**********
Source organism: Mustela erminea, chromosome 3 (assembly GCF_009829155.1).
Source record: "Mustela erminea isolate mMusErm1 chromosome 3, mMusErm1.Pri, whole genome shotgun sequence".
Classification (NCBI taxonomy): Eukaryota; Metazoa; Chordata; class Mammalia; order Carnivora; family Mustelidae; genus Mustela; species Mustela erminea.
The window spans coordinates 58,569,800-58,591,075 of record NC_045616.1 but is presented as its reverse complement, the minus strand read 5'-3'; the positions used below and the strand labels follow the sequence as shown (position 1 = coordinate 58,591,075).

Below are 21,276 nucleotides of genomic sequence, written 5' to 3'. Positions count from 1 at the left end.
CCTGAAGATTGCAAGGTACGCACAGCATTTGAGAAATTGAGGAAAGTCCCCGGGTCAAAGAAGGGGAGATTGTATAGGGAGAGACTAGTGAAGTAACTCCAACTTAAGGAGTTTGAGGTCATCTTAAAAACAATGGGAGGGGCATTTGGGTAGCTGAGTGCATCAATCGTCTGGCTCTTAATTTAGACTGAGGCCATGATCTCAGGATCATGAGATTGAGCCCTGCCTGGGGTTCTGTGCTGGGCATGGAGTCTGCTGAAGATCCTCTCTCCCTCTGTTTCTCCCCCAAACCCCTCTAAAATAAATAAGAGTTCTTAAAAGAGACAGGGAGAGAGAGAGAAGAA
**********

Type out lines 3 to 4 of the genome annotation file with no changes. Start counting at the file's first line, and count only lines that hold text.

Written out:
Classification (NCBI taxonomy): Eukaryota; Metazoa; Chordata; class Mammalia; order Carnivora; family Mustelidae; genus Mustela; species Mustela erminea.
The window spans coordinates 58,569,800-58,591,075 of record NC_045616.1 but is presented as its reverse complement, the minus strand read 5'-3'; the positions used below and the strand labels follow the sequence as shown (position 1 = coordinate 58,591,075).